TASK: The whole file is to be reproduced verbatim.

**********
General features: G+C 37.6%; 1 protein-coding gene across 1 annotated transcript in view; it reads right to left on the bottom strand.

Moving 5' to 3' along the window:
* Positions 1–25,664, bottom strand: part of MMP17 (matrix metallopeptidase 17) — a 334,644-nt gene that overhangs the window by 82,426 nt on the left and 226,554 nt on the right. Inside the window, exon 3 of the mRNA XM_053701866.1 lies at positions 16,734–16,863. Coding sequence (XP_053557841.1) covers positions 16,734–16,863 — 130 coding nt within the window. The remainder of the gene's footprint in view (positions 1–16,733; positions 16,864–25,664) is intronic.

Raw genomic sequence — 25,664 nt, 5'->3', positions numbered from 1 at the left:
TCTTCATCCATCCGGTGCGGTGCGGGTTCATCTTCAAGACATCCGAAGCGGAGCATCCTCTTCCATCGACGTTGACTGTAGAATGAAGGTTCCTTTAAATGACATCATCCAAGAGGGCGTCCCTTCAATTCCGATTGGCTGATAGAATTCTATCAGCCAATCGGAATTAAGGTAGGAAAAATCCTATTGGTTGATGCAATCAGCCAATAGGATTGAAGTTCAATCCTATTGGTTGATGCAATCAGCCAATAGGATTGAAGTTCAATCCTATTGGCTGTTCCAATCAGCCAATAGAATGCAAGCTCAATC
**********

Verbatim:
General features: G+C 37.6%; 1 protein-coding gene across 1 annotated transcript in view; it reads right to left on the bottom strand.

Moving 5' to 3' along the window:
* Positions 1–25,664, bottom strand: part of MMP17 (matrix metallopeptidase 17) — a 334,644-nt gene that overhangs the window by 82,426 nt on the left and 226,554 nt on the right. Inside the window, exon 3 of the mRNA XM_053701866.1 lies at positions 16,734–16,863. Coding sequence (XP_053557841.1) covers positions 16,734–16,863 — 130 coding nt within the window. The remainder of the gene's footprint in view (positions 1–16,733; positions 16,864–25,664) is intronic.

Raw genomic sequence — 25,664 nt, 5'->3', positions numbered from 1 at the left:
TCTTCATCCATCCGGTGCGGTGCGGGTTCATCTTCAAGACATCCGAAGCGGAGCATCCTCTTCCATCGACGTTGACTGTAGAATGAAGGTTCCTTTAAATGACATCATCCAAGAGGGCGTCCCTTCAATTCCGATTGGCTGATAGAATTCTATCAGCCAATCGGAATTAAGGTAGGAAAAATCCTATTGGTTGATGCAATCAGCCAATAGGATTGAAGTTCAATCCTATTGGTTGATGCAATCAGCCAATAGGATTGAAGTTCAATCCTATTGGCTGTTCCAATCAGCCAATAGAATGCAAGCTCAATC